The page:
2. Large scale jatropha investment: Its drivers, outcomes and transformation In the early parts of the twenty-first century, jatropha became a prominent global agricultural crop (Cushion, Whiteman, & Dieterle, 2010). Several donors and development partners offered funding support for international and local NGOs and investors to venture into jatropha (Bassey, 2009). The specific drivers, outcomes of jatropha investment and subsequent transformation have been espoused in the subsequent sub-sections of the paper. 2.1. The drivers of large scale jatropha investment Before global jatropha hype, it is well-known that the Olmeca people of Mexico planted jatropha for medicine in the thirtieth Century BC (Leonti, Sticher, & Heinrich, 2003). Later, the crop spread to other parts of the world through Portuguese seafarers (Henning, 2003). During that period, jatropha was used for domestic purposes until in the twentieth century where its potential as a biofuel crop was discovered (Nogueira, 2004). This gradually increased the interest of jatropha, which was then heightened in the twenty-first century due to the world’s increase in demand for energy and climate change concerns (Ariza-Montobbio & Lele, 2010). Climate change was a critical concern because the rising use of fossil fuel has increased the emissions of greenhouse gases (GHGs), altering climatic conditions negatively (Birega, 2008; Sulle & Nelson, 2009). Ultimately, green-fuels were seen to as the solution to reduce the use fossil fuels whilst meeting the world’s energy needs with positive implications on climate. Consequently, jatropha stood tall among other biofuel crops such as sugar cane, oil palm, corn, and soy. This was because, several studies claimed jatropha could be successful on marginal lands (Graham, Gasparatos, & Fabricius,, 2014; Openshaw, 2000), and hence, food security and livelihood concerns will not be affected through competitions for productive lands. There were others including Ariza-Montobbio and Lele (2010) who contended that jatropha was capable for reclaiming waste lands for agricultural purposes and when planted just once, it could yield oil for over 30 years. Jatropha was seen to have the potent for economic growth and rural livelihood transformation, apart from its perceived contributions to reducing energy poverty and enhancing environmental management and sustainability. As a result, Jatropha qualified for several enticing names including “wonder crop”, “marvellous crop” and “miracle crop” (Hill, Nelson, Tilman, Polasky, & Tiffany, 2006), which served as a source of motivation to drive its investment around the globe especially in Asia and Africa, where lands were perceived to be available (Deininger & Byerlee, 2011). 2.2. Outcomes and transformation of large scale jatropha investments The outcomes of large scale jatropha investments were generally negative which subsequently led to a halt in several jatropha investments across the globe. It was highly expected that jatropha investment will have positive implications on food security and livelihood. But the reality was that jatropha investment rather exacerbated food security and livelihood (Tsikata & Yaro, 2011). Jatropha production led to the introduction of new pests and diseases which later affected food crops in many countries (Axlesson & Franzen, 2010; Rodriguez, Vazquez, & Gamboa, 2014). Again, food crop farmers stopped the cultivation of their crops, and joined some investors to produce jatropha (see Hinojosa & Skutsch, 2011; Rucoba, Munguía, & Sarmiento, 2012). This later dwindled total crop production affecting food availability. Though jobs were created by Jatropha investors, the local members recruited were exploited for their service with very limited compensation for work done (Timko, Amsalu, Acheampong, & Teferi, 2014). Though the use of marginal lands was tagged as suitable for jatropha; investors, especially in Africa, used fertile lands alienating local farmers of their lands, with very little or no compensations at all. In Ghana, Cotula, Vermeulen, Leonard, and Keeley (2009) and Acheampong and Campion (2013) identified that large scale jatropha investment has displaced farmers and other rural actors from their source of livelihood. There were also negative environmental outcomes and unfair distributions of compensations and benefits for displacement (Campion & Antwi-Bediako, 2013). In relation to investors, jatropha was highly unprofitable, as the cost of refinery was huge, making it not economically feasible for corporate investors (Axlesson & Franzen, 2010; Valero, Cortina, & Vela, 2011). The failure of jatropha as a global biofuel crop has currently led to investment transformations. Also, policy attention has shifted from jatropha (Brew Hammond, 2009), and large acres of acquired lands have either been taken over by new investors interested in other crops or jatropha investors have transformed their investments to other crops (ActionAid, 2012). In other areas, jatropha lands either lie idle or community members have taken over the land for agricultural purposes (Ahmed, Campion, & Gasparatos, 2017).

3. The history of chieftaincy and its incorporation in the modern nation-state In Ghana, traditional leaders are accorded the needed respect and legal recognition because chieftaincy institutions embody the history of the people, their culture, laws and values, religion, and even remnants of pre-colonial sovereignty (Ray-Donald, 2003). The constitution of the Republic of Ghana recognises the power, responsibilities and legitimacy of the chiefs (Owusu-Mensah, 2014). Chiefs therefore play significant roles in the governance of the country, particularly in land administration and management. Before the colonial era, the chiefs were responsible for playing the legislative (law making), executive (law interpretation) and judiciary roles (law enforcement) in the country. The roles of the chiefs have however, been influenced by colonialism, civil and military regimes (Owusu-Mensah, 2014). 3.1. Pre-colonial era and chiefs’ authorities In the pre-colonial time, chiefs were the main actors of the government machinery. They performed functions such as law making, law interpretation and execution as well as law enforcement. Though, the social and political systems of the pre-colonial period did not represent a “golden age”, these systems of social and political administrations revealed deep democratic systems and protection of individuals’ rights through customary/traditional networks of culture, values and traditions (Frimpong, 2006). The traditional leaders who held administrative and political powers were not influenced by external agents above their respective powers. They were deemed to have independent power and control over the management and administration of the country. For instance, land access and use was the prerogatives of every individual in the traditional area and was regulated by the traditional heads (i.e. chiefs, elders and families). 3.2. Colonial era and chiefs’ authorities During the colonial era, the chiefs’ independent political and administrative power was mainstreamed into the administrative system of the colonial masters (the British). The British instituted “order in Council” 1 in 1856 which gave definitions to local laws, traditions, norms, values, practices and usage. One key legalisation of the traditional system during the colonial era was the institution of the Chiefs’ Ordinance in the year 1904. This legalisation supported the election, installation and removal of chiefs based on local customs (Owusu-Mensah, 2014). McLaughlin and Owusu-Ansah (1994) asserted that the new administrative and centralised political system introduced by the British, integrated the control and management of local services, despite the fact that administration of services was predominantly delegated to the chiefs. The modern state machinery which led to the rise of public bodies including the Judicial Council, the Legislative Council, the Gold Coast Police Force and the West Africa Frontier Force were created through the centralised system. These new bodies performed functions to support the chiefs in the various traditional areas. Resultantly, the traditional system and its functions were slowly merged into the new centralised colonial administrative structure, and the chiefs who were independent and autonomous in the pre-colonial era, came to apprehend the need for integration and co-operations with other traditional authorities and state institutions for sustainable and mutual benefits, unity and overall development (Owusu-Mensah, 2014) 3.3. Post—colonial era and chiefs’ authorities in modern nation-state In post-colonial societies of West Africa, land is also seen as a form of political space and territory to be controlled both for its economic value and a source of leverage over other people (Berry, 2009). According to Ray-Donald (2003), within the context of the post-colonial era, chiefs’ legitimate rights were supported during the pre-colonial, colonial and post-colonial eras. Various constitutions enacted over the years supported the operations of chiefs. In Nkrumah’s regime, the Chieftaincy Act 1961, Act 81 was passed which defined chiefs as individuals elected, installed or nominated in accordance with the local customs and laws and/or are identified and recognised by the responsible ministry for local government administration in the country (Ladouceur, 1974; Owusu-Mensah, 2014). The recognition of the Regional and National House of Chiefs and the roles they played were within the framework of the 1969 constitution. The institution of the Chieftaincy Act, 370 in 1971 as well as the passage of the current Chieftaincy Act in 2008 further recognises the powers and the roles of chiefs in the country. Article 270 (1) of the current 1992 Constitution of Ghana affirms and supports the mandate of chiefs to serve as the heads of their communities and to mobilise their people for development (Constitution of Ghana, 1992). All customary lands in Ghana which constitute about 80% of the total lands in the country are vested in chiefs. The management of such lands is required to be done in accordance with the customs and traditions and reflections of the interest of the people who are ruled by their chiefs (Kasanga & Kotey, 2001; Larbi, Odoi-Yemo, & Darko, 1998; Ubink, 2008). The key state establishment with key roles to play within the framework of the land sector is the Land Commissions. The operations of the Lands Commission are recognised by the Lands Commission Act of 1994 (Act 483) and the current constitution of the country (Kasanga, Cochrane, King, & Roth, 1996; Lands Commission Act, 1994).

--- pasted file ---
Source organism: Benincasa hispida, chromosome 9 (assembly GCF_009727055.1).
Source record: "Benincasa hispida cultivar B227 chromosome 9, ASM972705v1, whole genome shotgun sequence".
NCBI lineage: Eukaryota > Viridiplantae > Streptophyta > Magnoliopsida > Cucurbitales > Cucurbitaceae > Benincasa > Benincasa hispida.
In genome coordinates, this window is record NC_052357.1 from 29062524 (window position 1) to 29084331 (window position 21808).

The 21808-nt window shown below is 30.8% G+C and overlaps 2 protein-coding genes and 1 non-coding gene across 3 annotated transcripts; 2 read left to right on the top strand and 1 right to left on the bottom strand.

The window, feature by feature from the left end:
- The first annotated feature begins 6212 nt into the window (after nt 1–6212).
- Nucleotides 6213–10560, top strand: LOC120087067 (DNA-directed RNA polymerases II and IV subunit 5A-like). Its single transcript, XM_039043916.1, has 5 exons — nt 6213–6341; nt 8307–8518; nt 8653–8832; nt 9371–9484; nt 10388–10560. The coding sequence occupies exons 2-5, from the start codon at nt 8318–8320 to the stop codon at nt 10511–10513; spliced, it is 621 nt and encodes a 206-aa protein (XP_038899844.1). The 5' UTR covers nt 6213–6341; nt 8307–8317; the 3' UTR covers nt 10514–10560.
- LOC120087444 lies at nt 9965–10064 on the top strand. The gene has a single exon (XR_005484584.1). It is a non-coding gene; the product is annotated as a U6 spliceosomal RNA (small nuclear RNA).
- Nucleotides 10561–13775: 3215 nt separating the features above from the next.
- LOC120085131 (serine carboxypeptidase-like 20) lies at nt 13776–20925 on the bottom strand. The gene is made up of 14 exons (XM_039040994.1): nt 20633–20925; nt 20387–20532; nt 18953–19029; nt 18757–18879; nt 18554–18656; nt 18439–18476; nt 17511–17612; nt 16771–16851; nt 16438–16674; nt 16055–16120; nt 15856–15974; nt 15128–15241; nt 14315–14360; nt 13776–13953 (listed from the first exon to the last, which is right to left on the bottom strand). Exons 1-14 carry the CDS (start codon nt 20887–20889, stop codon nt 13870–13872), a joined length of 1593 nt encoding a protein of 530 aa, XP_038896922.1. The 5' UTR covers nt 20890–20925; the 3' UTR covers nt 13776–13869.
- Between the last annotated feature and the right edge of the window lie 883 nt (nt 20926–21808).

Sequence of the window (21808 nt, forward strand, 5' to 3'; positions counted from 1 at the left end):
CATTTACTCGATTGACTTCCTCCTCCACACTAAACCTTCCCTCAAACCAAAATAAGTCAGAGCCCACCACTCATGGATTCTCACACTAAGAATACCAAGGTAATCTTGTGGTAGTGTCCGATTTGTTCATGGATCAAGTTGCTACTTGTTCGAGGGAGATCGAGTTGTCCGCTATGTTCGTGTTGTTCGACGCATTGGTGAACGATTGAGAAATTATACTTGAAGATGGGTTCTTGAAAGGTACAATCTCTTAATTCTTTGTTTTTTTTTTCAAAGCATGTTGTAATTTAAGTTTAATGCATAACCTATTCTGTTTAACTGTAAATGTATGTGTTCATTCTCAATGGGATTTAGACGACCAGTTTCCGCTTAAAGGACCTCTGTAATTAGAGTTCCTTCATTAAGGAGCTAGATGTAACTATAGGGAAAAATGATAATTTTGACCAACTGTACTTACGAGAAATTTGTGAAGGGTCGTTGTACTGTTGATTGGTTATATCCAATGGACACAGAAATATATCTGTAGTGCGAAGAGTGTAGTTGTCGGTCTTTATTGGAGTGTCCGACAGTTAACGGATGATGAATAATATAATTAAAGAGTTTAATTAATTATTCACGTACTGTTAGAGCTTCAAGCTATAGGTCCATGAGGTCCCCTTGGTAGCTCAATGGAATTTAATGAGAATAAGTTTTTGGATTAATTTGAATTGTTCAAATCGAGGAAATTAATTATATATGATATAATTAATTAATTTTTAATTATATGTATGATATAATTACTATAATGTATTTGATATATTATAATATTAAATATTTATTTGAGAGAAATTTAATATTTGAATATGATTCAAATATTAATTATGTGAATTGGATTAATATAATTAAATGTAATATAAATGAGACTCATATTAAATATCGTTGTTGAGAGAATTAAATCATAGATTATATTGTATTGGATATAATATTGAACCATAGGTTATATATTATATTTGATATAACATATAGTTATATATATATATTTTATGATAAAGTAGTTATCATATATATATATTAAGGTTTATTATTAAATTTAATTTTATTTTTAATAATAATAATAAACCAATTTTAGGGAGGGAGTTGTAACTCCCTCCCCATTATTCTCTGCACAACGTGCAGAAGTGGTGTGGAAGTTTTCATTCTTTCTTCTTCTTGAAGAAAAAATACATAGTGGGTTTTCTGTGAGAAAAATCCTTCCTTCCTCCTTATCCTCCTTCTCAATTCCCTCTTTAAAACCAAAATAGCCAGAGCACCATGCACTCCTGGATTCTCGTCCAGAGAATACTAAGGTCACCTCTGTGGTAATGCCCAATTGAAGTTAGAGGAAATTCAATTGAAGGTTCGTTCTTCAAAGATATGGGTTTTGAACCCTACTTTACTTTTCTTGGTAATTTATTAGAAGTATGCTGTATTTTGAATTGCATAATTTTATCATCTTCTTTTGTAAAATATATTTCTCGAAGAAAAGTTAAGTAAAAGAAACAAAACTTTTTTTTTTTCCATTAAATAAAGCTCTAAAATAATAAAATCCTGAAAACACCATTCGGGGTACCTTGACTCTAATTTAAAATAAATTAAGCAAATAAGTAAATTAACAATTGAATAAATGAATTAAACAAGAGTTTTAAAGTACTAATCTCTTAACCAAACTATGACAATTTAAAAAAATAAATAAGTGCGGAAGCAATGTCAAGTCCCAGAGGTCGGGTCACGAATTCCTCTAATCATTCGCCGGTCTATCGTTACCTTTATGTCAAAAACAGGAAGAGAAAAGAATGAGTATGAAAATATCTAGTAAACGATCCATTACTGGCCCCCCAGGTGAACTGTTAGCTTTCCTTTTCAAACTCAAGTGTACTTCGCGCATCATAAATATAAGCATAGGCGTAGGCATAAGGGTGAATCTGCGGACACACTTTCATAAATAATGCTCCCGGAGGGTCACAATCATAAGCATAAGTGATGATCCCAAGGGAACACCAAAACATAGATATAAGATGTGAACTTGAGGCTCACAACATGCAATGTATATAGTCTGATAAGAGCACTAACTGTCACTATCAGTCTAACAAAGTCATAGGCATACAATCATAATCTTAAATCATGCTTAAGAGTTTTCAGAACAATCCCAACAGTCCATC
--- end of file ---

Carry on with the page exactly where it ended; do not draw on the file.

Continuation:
4. The traditional power structure in Ghana The 1992 Constitution of Ghana allows for temporary alienation via leasehold titling of customary lands. The management of lands in Ghana is characterised by regulations, market and customs, which define the complexities and controversies of how land sector institutions relate (Obeng-Odoom, 2012). Ghana has more than 32,000 traditional rulers identified under the National and the Regional Houses of Chiefs and these recognised rulers are under over 200 paramountcies which have considerable and respected power and influences in the country notably, the rural centres (Knierzinger, 2011). The structure of Ghana’s traditional leadership is hierarchical in nature. For example, among the Akan speaking people, the lowest form of authority is at the clan or family head (Abusua-panin) after which comes the “Odikro” (Sub-chief/care-taker chief). The “odikro” rules the community. This is followed by the divisional head (a chief in charge some number of communities or areas/villages) who also serves under the “Omanhene” known as the Paramount chief. At the topmost part is the overall head of the tribal group, for instance, the King of the Asante people. The king is in control of the paramountcies of that tribe. The roles of these leaders at the various levels of authorities include; serving as the custodians of their ancestral and community land; ensuring the continuity of culture, customs and traditions; initiating and championing development of their areas of operations; and maintaining law and order in their defined territories (Asumadu, 2006). The structure of the Traditional leadership is shown in Figure